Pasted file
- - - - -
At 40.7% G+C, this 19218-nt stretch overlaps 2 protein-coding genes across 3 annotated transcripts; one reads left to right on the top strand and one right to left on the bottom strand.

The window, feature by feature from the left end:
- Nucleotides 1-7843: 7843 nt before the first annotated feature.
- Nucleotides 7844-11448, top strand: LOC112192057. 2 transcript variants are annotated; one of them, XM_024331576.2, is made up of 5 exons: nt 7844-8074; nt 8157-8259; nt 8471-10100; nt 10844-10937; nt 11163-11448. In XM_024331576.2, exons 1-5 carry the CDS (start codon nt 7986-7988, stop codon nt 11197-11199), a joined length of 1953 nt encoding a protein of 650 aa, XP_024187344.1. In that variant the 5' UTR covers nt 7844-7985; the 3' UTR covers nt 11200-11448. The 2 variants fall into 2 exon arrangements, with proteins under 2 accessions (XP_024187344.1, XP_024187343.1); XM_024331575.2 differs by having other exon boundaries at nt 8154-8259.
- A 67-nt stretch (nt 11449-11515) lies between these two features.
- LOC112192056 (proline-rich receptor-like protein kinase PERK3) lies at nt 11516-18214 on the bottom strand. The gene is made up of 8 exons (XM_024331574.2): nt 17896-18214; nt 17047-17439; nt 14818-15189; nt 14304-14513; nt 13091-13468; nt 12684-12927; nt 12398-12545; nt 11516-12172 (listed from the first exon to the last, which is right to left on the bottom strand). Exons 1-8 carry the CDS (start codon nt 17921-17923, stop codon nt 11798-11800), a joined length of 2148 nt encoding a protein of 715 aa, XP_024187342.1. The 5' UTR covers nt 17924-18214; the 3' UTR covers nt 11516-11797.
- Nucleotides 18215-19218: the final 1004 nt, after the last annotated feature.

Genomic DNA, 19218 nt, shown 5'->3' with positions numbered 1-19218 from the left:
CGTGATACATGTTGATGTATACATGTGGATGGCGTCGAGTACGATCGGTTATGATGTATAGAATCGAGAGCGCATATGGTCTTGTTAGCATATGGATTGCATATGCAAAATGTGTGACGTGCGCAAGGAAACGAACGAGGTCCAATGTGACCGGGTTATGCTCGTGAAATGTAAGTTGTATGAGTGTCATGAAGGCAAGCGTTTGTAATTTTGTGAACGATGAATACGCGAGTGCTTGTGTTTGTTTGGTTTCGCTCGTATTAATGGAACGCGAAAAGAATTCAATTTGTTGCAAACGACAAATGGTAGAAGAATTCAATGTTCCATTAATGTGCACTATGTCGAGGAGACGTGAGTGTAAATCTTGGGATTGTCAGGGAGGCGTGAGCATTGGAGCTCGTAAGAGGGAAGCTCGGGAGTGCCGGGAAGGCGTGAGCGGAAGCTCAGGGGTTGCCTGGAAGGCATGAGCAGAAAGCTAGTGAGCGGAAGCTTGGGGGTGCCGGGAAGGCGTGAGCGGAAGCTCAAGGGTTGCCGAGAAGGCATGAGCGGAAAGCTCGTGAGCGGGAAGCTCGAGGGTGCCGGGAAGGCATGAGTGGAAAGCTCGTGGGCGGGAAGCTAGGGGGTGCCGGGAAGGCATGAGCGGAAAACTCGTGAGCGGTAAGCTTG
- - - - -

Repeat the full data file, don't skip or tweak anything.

At 40.7% G+C, this 19218-nt stretch overlaps 2 protein-coding genes across 3 annotated transcripts; one reads left to right on the top strand and one right to left on the bottom strand.

The window, feature by feature from the left end:
- Nucleotides 1-7843: 7843 nt before the first annotated feature.
- Nucleotides 7844-11448, top strand: LOC112192057. 2 transcript variants are annotated; one of them, XM_024331576.2, is made up of 5 exons: nt 7844-8074; nt 8157-8259; nt 8471-10100; nt 10844-10937; nt 11163-11448. In XM_024331576.2, exons 1-5 carry the CDS (start codon nt 7986-7988, stop codon nt 11197-11199), a joined length of 1953 nt encoding a protein of 650 aa, XP_024187344.1. In that variant the 5' UTR covers nt 7844-7985; the 3' UTR covers nt 11200-11448. The 2 variants fall into 2 exon arrangements, with proteins under 2 accessions (XP_024187344.1, XP_024187343.1); XM_024331575.2 differs by having other exon boundaries at nt 8154-8259.
- A 67-nt stretch (nt 11449-11515) lies between these two features.
- LOC112192056 (proline-rich receptor-like protein kinase PERK3) lies at nt 11516-18214 on the bottom strand. The gene is made up of 8 exons (XM_024331574.2): nt 17896-18214; nt 17047-17439; nt 14818-15189; nt 14304-14513; nt 13091-13468; nt 12684-12927; nt 12398-12545; nt 11516-12172 (listed from the first exon to the last, which is right to left on the bottom strand). Exons 1-8 carry the CDS (start codon nt 17921-17923, stop codon nt 11798-11800), a joined length of 2148 nt encoding a protein of 715 aa, XP_024187342.1. The 5' UTR covers nt 17924-18214; the 3' UTR covers nt 11516-11797.
- Nucleotides 18215-19218: the final 1004 nt, after the last annotated feature.

Genomic DNA, 19218 nt, shown 5'->3' with positions numbered 1-19218 from the left:
CGTGATACATGTTGATGTATACATGTGGATGGCGTCGAGTACGATCGGTTATGATGTATAGAATCGAGAGCGCATATGGTCTTGTTAGCATATGGATTGCATATGCAAAATGTGTGACGTGCGCAAGGAAACGAACGAGGTCCAATGTGACCGGGTTATGCTCGTGAAATGTAAGTTGTATGAGTGTCATGAAGGCAAGCGTTTGTAATTTTGTGAACGATGAATACGCGAGTGCTTGTGTTTGTTTGGTTTCGCTCGTATTAATGGAACGCGAAAAGAATTCAATTTGTTGCAAACGACAAATGGTAGAAGAATTCAATGTTCCATTAATGTGCACTATGTCGAGGAGACGTGAGTGTAAATCTTGGGATTGTCAGGGAGGCGTGAGCATTGGAGCTCGTAAGAGGGAAGCTCGGGAGTGCCGGGAAGGCGTGAGCGGAAGCTCAGGGGTTGCCTGGAAGGCATGAGCAGAAAGCTAGTGAGCGGAAGCTTGGGGGTGCCGGGAAGGCGTGAGCGGAAGCTCAAGGGTTGCCGAGAAGGCATGAGCGGAAAGCTCGTGAGCGGGAAGCTCGAGGGTGCCGGGAAGGCATGAGTGGAAAGCTCGTGGGCGGGAAGCTAGGGGGTGCCGGGAAGGCATGAGCGGAAAACTCGTGAGCGGTAAGCTTG